>>>> attacker who happens to be sitting in front of your machine(!)
>>
>>> Did you read the bit where I speculated about setuid applications?
>>
>> Yes, but again if you can get this far you either have the person's
>> identity or root access (bad or hopeless situation respectively). Why
>> worry incessantly about things that you stored in the keychain being
>> accessed when someone can access everything you own.
>>
>> Should the keychain refuse to divulge its contents to a person
>> authenticated as the owner?
>>
>> Is the answer to remove the keychain and watch as people revert to
>> storing
>> their passwords unencrypted in stickies, or text files on their
>> desktop?
>>
>> You normally have to come up with a feasible attack vector for
>> something
>> to be a vulnerability, this seems far too early to be notifying the
>> vendor.
>>
>> Saving passwords on any web browser is a lousy idea from a security
>> perspective. However, people don't like security, they like
>> convenience.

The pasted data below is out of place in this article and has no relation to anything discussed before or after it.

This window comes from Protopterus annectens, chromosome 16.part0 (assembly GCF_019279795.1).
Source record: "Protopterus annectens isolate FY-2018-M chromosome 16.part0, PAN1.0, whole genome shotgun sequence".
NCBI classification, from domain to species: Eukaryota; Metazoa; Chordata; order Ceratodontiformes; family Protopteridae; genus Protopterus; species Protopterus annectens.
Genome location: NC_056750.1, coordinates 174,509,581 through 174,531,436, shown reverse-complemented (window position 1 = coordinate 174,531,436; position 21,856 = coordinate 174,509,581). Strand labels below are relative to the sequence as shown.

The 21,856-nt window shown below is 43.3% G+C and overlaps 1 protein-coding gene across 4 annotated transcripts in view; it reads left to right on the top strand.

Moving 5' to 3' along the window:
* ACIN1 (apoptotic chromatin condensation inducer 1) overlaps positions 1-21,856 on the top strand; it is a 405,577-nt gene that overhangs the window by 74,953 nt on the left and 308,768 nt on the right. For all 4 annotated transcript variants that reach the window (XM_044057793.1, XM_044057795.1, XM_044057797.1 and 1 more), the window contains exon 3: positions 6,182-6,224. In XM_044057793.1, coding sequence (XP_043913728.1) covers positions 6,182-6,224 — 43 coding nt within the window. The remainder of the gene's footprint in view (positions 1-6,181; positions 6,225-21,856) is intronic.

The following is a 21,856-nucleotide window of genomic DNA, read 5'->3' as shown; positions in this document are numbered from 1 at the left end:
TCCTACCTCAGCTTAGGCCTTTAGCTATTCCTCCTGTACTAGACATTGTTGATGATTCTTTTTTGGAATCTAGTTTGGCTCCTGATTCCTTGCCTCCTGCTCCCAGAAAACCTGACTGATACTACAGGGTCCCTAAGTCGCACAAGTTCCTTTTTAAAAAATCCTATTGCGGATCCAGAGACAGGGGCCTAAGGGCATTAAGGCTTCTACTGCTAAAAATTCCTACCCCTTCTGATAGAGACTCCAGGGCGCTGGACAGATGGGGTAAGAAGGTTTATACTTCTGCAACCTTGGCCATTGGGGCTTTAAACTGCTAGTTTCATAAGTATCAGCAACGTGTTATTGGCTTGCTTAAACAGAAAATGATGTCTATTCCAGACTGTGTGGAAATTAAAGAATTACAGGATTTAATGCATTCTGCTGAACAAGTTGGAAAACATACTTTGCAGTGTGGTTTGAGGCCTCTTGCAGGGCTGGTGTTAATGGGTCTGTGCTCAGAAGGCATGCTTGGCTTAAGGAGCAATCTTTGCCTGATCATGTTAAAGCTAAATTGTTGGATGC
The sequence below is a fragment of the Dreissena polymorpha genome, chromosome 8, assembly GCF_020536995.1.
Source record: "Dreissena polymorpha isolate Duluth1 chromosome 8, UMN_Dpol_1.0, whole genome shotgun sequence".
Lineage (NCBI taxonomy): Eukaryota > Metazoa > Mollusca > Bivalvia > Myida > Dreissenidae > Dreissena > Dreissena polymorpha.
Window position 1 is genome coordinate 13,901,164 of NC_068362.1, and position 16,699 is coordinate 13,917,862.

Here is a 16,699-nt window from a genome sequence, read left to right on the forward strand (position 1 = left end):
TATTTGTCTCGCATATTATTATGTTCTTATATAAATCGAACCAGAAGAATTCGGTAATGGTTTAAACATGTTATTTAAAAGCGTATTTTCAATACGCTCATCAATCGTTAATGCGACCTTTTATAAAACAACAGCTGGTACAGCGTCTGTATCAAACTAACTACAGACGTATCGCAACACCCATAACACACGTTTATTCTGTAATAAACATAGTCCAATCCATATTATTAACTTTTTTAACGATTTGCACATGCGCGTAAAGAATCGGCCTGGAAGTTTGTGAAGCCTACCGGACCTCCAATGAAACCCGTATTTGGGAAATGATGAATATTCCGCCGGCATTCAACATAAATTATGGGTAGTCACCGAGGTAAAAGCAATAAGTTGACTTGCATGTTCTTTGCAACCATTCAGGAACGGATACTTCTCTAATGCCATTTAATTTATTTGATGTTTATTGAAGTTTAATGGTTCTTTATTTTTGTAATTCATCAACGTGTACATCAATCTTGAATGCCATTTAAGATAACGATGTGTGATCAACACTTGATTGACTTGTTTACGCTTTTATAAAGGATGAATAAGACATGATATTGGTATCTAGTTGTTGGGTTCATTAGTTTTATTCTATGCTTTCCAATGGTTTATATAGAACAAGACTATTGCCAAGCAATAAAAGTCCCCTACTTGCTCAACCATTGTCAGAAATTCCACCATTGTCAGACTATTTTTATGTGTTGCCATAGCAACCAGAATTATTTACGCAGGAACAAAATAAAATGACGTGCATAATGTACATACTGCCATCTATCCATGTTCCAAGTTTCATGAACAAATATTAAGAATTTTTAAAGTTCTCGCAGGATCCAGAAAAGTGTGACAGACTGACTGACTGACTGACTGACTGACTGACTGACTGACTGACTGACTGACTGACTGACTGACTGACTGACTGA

>> The only real fix here is perhaps a disclaimer message advising
>> people not
>> to store important passwords for websites in the browser in the first
>> place. But lets face reality, even if the did would it stop people
>> doing
>> it?
>>
>
>
>
>
>
>>> --
>>> David Cantrell
>>
>> --
>> Graham Coles
>>
>>
>>
>> The Logic Group Enterprises Limited
>> Logic House, Waterfront Business Park, Fleet Road, Fleet,
>> Hampshire, GU51 3SB, UK
>> Registered in England. Registered No. 2609323
>

[ reply ]
Re: Apple Safari on MacOSX may reveal user's saved passwords May 18 2007 11:43PM
poplix (poplix papuasia org)
Re: Apple Safari on MacOSX may reveal user's saved passwords May 17 2007 04:49PM
Mark Senior (senatorfrog gmail com)
Re: Apple Safari on MacOSX may reveal user's saved passwords May 16 2007 07:21PM
Ian Ward Comfort (icomfort rescomp stanford edu)